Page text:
Walking into Fresh at the Wales Millennium Centre, I had no idea what to expect from the show titled Lovecraft. Strangely the thing that sprung to mind was that it is a sex shop (I have heard!) located in Cardiff which was a joke repeated many times throughout this show. However, this isn’t just crude and hilarious show but also carries a very important message about combatting loneliness which is an issue that affects many, many people even today.

This show was co-produced by Carys Eleri alongside Wales Millennium Centre themselves. Lovecraft (Not the sex shop in Cardiff) is a one women show that was ‘hosted’ as such by Carys herself. She was an incredibly awesome host as she possesses a very loveable and friendly personality which the audience instantly warm to. The material within the show was relatable to all ages (above about 16) as she discusses issues such as relationships, alcohol and social media which made every single member of the audience, despite their age, feel as if Carys was talking directly to them and talking about issues they may have ever experienced. This was very clever and helped to make the comical aspects of the show even more hilarious as it was all based on real-life experiences. She delivered these touches of humour moments excellently but also managed to carefully manipulate the mood the incorporate the more serious and important messages of the show such as relationships going wrong and loneliness etc.

This show does contain very strong language, mature themes and sexual references which means it is not appropriate for children and also young audience members may not relate to the messages of the show as much as more mature members of the audience would. Some of these ideas were portrayed through song which is, in my opinion, very unusual but in this case, it worked excellently. Obviously many of these songs were comical but Carys has an incredible voice and so it was actually marvellous to listen to the singing itself instead of just the lyrics. Carys is clearly a very talented performer and she managed to develop a way to showcase her skills excellently in this show without it seeming like she is showing off which was great. In fact, the album of the songs is available across all music streaming platforms so if you want to have a listen just search for Lovecraft and have a listen.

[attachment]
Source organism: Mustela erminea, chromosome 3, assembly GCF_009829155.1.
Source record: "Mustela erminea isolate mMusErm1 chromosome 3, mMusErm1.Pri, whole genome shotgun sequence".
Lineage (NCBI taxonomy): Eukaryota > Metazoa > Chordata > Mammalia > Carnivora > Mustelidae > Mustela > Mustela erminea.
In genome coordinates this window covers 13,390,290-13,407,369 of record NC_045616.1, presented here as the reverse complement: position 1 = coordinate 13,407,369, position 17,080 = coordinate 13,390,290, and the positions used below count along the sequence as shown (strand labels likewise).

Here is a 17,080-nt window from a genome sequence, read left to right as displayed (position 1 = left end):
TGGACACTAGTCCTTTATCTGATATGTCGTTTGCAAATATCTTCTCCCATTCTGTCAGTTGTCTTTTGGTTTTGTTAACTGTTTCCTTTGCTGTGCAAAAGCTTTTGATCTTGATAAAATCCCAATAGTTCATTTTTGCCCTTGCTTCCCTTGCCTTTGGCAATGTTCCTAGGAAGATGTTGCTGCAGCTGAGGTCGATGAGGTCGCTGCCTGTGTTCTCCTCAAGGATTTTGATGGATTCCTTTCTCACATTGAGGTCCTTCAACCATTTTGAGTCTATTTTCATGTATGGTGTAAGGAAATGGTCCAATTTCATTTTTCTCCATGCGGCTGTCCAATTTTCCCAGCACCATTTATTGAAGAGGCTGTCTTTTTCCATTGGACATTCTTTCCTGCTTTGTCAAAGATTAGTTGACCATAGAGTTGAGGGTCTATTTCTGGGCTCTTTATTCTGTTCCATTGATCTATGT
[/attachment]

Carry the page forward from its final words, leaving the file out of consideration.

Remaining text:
The combination of hilarity and musicality of this show makes it an excellent choice if you are looking for someone to watch of your next girls night as it would be a fantastic thing to watch with a group of friendship and you can even grab a bottle of wine in the bar to complete the evening.

What was also unique about this show was that towards the beginning the audience were encouraged to turn to the person next to them and give them a hug as a way to test the chemical reactions in the brain and also towards the middle of the show the audience were each given a piece of lint chocolate. Both of these things are things I have never experienced before and helped add to the uniqueness of this show.

All that I knew about this show is that it had been performed at the Adelaide fringe festival and it is clear this show has been designed accordingly. The ‘set’ is simply two screens and a microphone but Carys has a huge sense of stage presence which means that anything else would be a distraction. This makes the show very easy to transport and your around and one day I hope to see a huge nationwide tour of this production as it is a unique show that everyone (age-appropriate) needs to see. As well as being hilarious and musical it is also somewhat educational. It was billed as the ‘science musical about love’ like it at certain points teaches the audience about the chemicals involved in love and how they are caused etc. This was something I did not know before walking into this show as so it was an educational experience for me personally.

Overall this is an incredibly uniquely hilarious musical that is unlike anything I have ever seen before with a fantastically talented host and moments of education. If you are interested in a comedy musical journey through love then this is the show for you. I would rate this as 4 and a half stars out of 5 and would recommend it as your next girls night out show. This show will be in the Millennium on the 29th and there will be a special welsh version of the show on the 30th so I would encourage you to catch it if you can!